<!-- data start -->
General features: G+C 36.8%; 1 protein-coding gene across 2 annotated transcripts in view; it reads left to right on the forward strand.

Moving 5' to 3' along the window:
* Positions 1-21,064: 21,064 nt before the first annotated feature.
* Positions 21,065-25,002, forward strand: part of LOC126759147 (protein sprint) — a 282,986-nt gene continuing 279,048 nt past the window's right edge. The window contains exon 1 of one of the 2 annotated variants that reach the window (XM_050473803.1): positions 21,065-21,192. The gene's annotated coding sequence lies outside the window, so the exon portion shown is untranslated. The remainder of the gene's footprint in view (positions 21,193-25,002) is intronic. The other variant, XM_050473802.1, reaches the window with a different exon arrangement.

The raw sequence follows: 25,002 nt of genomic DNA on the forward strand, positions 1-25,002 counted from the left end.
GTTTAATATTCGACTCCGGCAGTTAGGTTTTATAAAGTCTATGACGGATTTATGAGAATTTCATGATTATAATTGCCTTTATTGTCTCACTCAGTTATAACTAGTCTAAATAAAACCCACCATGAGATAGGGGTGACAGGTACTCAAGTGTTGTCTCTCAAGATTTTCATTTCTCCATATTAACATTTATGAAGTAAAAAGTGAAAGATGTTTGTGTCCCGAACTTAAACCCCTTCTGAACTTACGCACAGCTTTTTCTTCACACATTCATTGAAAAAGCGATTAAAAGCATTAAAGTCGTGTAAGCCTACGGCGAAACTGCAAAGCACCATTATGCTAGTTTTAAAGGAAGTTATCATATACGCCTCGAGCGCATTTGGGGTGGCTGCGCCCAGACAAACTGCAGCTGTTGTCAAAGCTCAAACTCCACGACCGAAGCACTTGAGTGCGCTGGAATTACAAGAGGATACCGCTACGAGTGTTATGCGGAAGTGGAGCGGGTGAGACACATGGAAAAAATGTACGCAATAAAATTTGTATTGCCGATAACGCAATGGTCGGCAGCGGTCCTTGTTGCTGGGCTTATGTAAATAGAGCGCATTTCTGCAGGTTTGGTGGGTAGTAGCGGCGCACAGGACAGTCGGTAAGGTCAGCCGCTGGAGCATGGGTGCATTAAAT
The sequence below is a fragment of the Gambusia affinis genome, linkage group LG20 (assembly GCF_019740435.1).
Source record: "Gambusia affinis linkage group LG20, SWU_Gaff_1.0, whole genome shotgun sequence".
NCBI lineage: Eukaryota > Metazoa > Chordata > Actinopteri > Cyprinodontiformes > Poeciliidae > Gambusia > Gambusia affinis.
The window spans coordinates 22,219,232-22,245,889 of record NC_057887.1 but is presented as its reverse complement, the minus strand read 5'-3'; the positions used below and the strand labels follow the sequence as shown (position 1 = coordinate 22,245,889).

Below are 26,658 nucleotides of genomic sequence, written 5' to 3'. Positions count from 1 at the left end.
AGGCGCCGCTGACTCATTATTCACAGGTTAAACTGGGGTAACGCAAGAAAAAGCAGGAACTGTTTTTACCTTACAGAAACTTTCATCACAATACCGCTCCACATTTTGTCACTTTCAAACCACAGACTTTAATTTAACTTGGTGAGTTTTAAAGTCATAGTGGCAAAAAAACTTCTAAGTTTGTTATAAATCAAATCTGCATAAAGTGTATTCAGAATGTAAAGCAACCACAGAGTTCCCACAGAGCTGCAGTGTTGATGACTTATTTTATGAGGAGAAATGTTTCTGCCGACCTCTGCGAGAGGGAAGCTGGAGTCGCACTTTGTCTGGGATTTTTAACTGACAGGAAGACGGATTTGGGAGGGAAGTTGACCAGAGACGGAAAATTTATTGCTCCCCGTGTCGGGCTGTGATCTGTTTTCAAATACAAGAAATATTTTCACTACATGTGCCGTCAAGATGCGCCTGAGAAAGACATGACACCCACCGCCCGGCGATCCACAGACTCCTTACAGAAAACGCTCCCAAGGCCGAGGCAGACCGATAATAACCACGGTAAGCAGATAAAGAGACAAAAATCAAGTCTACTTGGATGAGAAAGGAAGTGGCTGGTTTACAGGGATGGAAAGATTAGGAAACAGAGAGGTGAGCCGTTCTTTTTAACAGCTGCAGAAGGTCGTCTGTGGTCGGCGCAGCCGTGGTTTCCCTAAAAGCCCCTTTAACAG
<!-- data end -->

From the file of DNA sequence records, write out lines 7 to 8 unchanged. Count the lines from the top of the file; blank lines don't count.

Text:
The sequence below is a fragment of the Gambusia affinis genome, linkage group LG20 (assembly GCF_019740435.1).
Source record: "Gambusia affinis linkage group LG20, SWU_Gaff_1.0, whole genome shotgun sequence".